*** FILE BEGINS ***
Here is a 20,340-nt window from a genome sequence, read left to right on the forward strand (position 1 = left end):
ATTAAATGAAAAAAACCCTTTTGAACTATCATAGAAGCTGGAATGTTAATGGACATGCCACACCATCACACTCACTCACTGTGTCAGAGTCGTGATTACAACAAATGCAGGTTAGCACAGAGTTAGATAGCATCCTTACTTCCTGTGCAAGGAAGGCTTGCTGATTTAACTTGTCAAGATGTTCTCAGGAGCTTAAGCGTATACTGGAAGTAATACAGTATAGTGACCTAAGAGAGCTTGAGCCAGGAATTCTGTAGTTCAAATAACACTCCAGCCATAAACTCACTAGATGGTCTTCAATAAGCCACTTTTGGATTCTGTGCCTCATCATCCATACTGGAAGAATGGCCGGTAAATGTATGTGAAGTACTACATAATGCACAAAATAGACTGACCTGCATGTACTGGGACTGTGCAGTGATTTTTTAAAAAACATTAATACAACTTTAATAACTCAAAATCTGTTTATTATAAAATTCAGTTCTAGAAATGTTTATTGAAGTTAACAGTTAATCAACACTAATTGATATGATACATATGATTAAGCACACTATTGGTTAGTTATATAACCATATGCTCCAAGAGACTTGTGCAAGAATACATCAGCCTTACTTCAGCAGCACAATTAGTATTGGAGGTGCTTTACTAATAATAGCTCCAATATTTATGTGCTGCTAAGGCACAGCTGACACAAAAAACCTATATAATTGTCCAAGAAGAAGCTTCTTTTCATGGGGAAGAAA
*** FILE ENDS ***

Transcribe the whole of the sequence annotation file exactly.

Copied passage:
Here is a 20,340-nt window from a genome sequence, read left to right on the forward strand (position 1 = left end):
ATTAAATGAAAAAAACCCTTTTGAACTATCATAGAAGCTGGAATGTTAATGGACATGCCACACCATCACACTCACTCACTGTGTCAGAGTCGTGATTACAACAAATGCAGGTTAGCACAGAGTTAGATAGCATCCTTACTTCCTGTGCAAGGAAGGCTTGCTGATTTAACTTGTCAAGATGTTCTCAGGAGCTTAAGCGTATACTGGAAGTAATACAGTATAGTGACCTAAGAGAGCTTGAGCCAGGAATTCTGTAGTTCAAATAACACTCCAGCCATAAACTCACTAGATGGTCTTCAATAAGCCACTTTTGGATTCTGTGCCTCATCATCCATACTGGAAGAATGGCCGGTAAATGTATGTGAAGTACTACATAATGCACAAAATAGACTGACCTGCATGTACTGGGACTGTGCAGTGATTTTTTAAAAAACATTAATACAACTTTAATAACTCAAAATCTGTTTATTATAAAATTCAGTTCTAGAAATGTTTATTGAAGTTAACAGTTAATCAACACTAATTGATATGATACATATGATTAAGCACACTATTGGTTAGTTATATAACCATATGCTCCAAGAGACTTGTGCAAGAATACATCAGCCTTACTTCAGCAGCACAATTAGTATTGGAGGTGCTTTACTAATAATAGCTCCAATATTTATGTGCTGCTAAGGCACAGCTGACACAAAAAACCTATATAATTGTCCAAGAAGAAGCTTCTTTTCATGGGGAAGAAA